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American Passages: A Literary SurveyUnit IndexAmerican Passages Home
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5. Masculine Heroes   

13. Southern Renaissance

•  Unit Overview
•  Using the Video
•  Authors
- William Faulkner
- Zora Neale Hurston
- Flannery O'Connor
- Katherine Anne Porter
- John Crowe Ransom
- Robert Penn Warren
- Eudora Welty
- Tennessee Williams
- Thomas Wolfe
- Richard Wright
- Suggested
•  Timeline
•  Activities

Authors: Flannery O'Connor (1925-1965)

Flannery O'Connor
[7303] Joe McTyre, Flannery O'Connor (c. 1955), courtesy of the Library of Congress [LC-USZ62-108013].

Flannery O'Connor Activities
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Mary Flannery O'Connor was born in Savannah, Georgia, the daughter of devout Catholic parents of good social standing. She was educated at parochial schools in Savannah until 1938, when her father was diagnosed with lupus, a degenerative blood disease of which he died two years later. During her father's last years, the O'Connor family moved to Milledgeville, Georgia, where O'Connor would spend most of the rest of her life living with her mother. After finishing high school, O'Connor earned a degree in social science from a local college. In 1945, on the recommendation of one of her professors, she earned a fellowship to attend the Writer's Workshop of the State University of Iowa (now the University of Iowa), where she met John Crowe Ransom. During the next two years, O'Connor honed her skills as one of America's most distinguished writers of short stories. Her first publication came with Geranium in 1946, followed by her first novel, Wise Blood, in 1952. The Habit of Being (1979) is a collection of O'Connor's letters.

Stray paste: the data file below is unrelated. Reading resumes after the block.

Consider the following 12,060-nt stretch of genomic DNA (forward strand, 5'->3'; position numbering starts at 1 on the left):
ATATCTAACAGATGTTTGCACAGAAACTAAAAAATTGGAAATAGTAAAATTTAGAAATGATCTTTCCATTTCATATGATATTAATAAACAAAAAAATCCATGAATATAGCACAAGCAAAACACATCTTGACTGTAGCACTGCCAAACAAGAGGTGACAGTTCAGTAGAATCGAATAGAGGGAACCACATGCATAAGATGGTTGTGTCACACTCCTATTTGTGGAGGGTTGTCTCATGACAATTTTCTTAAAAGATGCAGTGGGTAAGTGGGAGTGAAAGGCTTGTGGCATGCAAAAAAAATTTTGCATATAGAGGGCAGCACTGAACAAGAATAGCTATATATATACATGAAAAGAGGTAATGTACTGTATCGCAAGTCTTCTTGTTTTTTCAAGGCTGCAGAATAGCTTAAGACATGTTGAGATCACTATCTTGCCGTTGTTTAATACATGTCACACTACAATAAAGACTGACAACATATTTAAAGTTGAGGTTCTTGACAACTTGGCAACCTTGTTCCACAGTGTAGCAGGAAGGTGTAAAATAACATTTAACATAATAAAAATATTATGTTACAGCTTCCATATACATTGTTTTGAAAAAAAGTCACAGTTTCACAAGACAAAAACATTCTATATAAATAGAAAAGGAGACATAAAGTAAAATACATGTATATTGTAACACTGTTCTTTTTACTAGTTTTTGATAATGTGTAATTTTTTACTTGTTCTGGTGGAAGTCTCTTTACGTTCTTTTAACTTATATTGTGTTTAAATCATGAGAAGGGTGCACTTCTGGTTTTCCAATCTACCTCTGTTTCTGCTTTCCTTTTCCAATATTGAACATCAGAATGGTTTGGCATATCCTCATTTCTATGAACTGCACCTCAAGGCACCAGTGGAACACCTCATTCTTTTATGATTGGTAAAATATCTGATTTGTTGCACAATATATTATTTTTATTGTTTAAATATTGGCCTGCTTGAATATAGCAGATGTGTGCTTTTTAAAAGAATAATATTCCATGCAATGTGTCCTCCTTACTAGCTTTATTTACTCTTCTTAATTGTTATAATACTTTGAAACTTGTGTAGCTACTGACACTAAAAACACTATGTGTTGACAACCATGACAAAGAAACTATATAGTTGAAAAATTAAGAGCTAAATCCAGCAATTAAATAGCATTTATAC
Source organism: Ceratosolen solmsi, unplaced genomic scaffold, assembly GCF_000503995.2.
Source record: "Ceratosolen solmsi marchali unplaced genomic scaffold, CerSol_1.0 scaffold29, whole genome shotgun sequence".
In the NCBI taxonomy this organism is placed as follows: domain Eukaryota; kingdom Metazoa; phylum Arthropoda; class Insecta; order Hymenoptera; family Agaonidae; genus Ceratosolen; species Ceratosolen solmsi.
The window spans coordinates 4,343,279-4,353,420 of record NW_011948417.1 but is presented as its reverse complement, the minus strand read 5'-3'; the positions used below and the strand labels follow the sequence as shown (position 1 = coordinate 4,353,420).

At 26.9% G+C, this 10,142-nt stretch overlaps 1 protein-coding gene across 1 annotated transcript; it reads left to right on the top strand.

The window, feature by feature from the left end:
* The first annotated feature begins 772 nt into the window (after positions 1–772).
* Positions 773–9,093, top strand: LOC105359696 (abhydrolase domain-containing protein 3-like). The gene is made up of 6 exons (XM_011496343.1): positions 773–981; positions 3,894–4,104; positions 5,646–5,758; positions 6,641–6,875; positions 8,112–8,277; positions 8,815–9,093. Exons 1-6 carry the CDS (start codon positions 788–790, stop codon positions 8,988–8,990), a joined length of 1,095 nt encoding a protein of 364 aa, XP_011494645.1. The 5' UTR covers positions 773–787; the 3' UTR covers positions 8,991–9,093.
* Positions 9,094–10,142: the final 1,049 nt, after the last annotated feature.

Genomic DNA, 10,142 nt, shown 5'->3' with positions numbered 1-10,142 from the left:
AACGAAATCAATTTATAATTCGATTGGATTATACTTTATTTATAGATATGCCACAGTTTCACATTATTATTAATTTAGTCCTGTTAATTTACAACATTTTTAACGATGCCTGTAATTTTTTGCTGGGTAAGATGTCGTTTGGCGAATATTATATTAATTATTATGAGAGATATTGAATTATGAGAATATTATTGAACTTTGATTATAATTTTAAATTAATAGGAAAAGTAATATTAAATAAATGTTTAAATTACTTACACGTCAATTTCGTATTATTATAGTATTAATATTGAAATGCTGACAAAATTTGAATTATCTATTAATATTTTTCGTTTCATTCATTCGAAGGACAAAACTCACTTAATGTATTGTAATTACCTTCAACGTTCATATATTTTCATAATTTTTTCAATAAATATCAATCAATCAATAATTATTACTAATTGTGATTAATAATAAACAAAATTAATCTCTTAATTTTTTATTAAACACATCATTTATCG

Although she went on to publish a second novel, The Violent Bear It Away (1960), O'Connor is best known for her short stories, which are marked by their dark humor, masterful use of dialogue, and sometimes aggressive anti-sentimentalism. O'Connor's rural southern characters have been described as "repugnant, contemptible, and grotesque." But while deluded and deceitful characters like Tom T. Shiftlet in "The Life You Save May Be Your Own" or Hulga and Joy Hopewell in "Good Country People" are not necessarily likable, O'Connor deftly captures them in moments where they seem on the verge of realizing their deepest flaws. By showing the pain her characters feel as a result of their own shortcomings, O'Connor almost seems to suggest they deserve our pity as much as our scorn; yet she tends to leave them--and us--hanging just a moment before we can be sure.

O'Connor was diagnosed with lupus--the same disease that had killed her father--in December 1950. She continued to write for the next fourteen years and worked feverishly in the final weeks of her life to finish her second short-story collection, Everything That Rises Must Converge, before her death at the age of thirty-nine.

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